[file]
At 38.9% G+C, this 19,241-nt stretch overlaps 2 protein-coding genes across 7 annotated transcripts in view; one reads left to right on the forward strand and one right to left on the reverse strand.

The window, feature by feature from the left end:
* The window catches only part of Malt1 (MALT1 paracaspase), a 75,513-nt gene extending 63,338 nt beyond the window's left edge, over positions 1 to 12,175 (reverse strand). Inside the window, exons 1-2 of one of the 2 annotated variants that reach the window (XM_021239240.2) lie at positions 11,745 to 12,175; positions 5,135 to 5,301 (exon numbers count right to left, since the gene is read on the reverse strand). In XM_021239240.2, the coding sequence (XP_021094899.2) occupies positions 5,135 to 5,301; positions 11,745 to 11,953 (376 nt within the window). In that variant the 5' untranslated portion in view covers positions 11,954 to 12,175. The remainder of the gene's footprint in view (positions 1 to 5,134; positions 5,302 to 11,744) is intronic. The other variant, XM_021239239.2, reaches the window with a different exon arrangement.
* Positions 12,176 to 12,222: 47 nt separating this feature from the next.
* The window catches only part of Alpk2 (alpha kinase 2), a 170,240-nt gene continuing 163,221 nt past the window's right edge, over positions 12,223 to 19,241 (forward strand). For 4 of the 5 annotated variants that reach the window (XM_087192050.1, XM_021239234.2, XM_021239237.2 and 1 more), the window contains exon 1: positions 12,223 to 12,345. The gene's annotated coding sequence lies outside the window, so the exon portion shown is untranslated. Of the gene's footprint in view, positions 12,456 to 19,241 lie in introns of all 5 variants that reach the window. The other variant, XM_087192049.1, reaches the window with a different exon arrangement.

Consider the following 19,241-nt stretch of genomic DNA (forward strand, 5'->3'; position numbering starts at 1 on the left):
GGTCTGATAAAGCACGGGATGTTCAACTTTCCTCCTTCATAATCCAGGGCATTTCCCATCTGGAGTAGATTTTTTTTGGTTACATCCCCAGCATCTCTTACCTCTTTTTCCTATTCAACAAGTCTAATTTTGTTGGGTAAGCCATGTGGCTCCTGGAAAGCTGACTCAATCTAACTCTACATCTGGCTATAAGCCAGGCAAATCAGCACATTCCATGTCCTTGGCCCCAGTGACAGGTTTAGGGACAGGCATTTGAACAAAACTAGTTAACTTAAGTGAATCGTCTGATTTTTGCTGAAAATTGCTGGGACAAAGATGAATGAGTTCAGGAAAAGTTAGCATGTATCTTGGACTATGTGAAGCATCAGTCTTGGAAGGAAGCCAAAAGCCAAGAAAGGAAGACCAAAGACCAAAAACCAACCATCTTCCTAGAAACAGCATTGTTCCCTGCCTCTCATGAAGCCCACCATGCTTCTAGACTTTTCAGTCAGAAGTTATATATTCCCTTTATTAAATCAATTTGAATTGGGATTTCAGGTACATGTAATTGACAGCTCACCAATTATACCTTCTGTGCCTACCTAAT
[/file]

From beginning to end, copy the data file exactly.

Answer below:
At 38.9% G+C, this 19,241-nt stretch overlaps 2 protein-coding genes across 7 annotated transcripts in view; one reads left to right on the forward strand and one right to left on the reverse strand.

The window, feature by feature from the left end:
* The window catches only part of Malt1 (MALT1 paracaspase), a 75,513-nt gene extending 63,338 nt beyond the window's left edge, over positions 1 to 12,175 (reverse strand). Inside the window, exons 1-2 of one of the 2 annotated variants that reach the window (XM_021239240.2) lie at positions 11,745 to 12,175; positions 5,135 to 5,301 (exon numbers count right to left, since the gene is read on the reverse strand). In XM_021239240.2, the coding sequence (XP_021094899.2) occupies positions 5,135 to 5,301; positions 11,745 to 11,953 (376 nt within the window). In that variant the 5' untranslated portion in view covers positions 11,954 to 12,175. The remainder of the gene's footprint in view (positions 1 to 5,134; positions 5,302 to 11,744) is intronic. The other variant, XM_021239239.2, reaches the window with a different exon arrangement.
* Positions 12,176 to 12,222: 47 nt separating this feature from the next.
* The window catches only part of Alpk2 (alpha kinase 2), a 170,240-nt gene continuing 163,221 nt past the window's right edge, over positions 12,223 to 19,241 (forward strand). For 4 of the 5 annotated variants that reach the window (XM_087192050.1, XM_021239234.2, XM_021239237.2 and 1 more), the window contains exon 1: positions 12,223 to 12,345. The gene's annotated coding sequence lies outside the window, so the exon portion shown is untranslated. Of the gene's footprint in view, positions 12,456 to 19,241 lie in introns of all 5 variants that reach the window. The other variant, XM_087192049.1, reaches the window with a different exon arrangement.

Consider the following 19,241-nt stretch of genomic DNA (forward strand, 5'->3'; position numbering starts at 1 on the left):
GGTCTGATAAAGCACGGGATGTTCAACTTTCCTCCTTCATAATCCAGGGCATTTCCCATCTGGAGTAGATTTTTTTTGGTTACATCCCCAGCATCTCTTACCTCTTTTTCCTATTCAACAAGTCTAATTTTGTTGGGTAAGCCATGTGGCTCCTGGAAAGCTGACTCAATCTAACTCTACATCTGGCTATAAGCCAGGCAAATCAGCACATTCCATGTCCTTGGCCCCAGTGACAGGTTTAGGGACAGGCATTTGAACAAAACTAGTTAACTTAAGTGAATCGTCTGATTTTTGCTGAAAATTGCTGGGACAAAGATGAATGAGTTCAGGAAAAGTTAGCATGTATCTTGGACTATGTGAAGCATCAGTCTTGGAAGGAAGCCAAAAGCCAAGAAAGGAAGACCAAAGACCAAAAACCAACCATCTTCCTAGAAACAGCATTGTTCCCTGCCTCTCATGAAGCCCACCATGCTTCTAGACTTTTCAGTCAGAAGTTATATATTCCCTTTATTAAATCAATTTGAATTGGGATTTCAGGTACATGTAATTGACAGCTCACCAATTATACCTTCTGTGCCTACCTAAT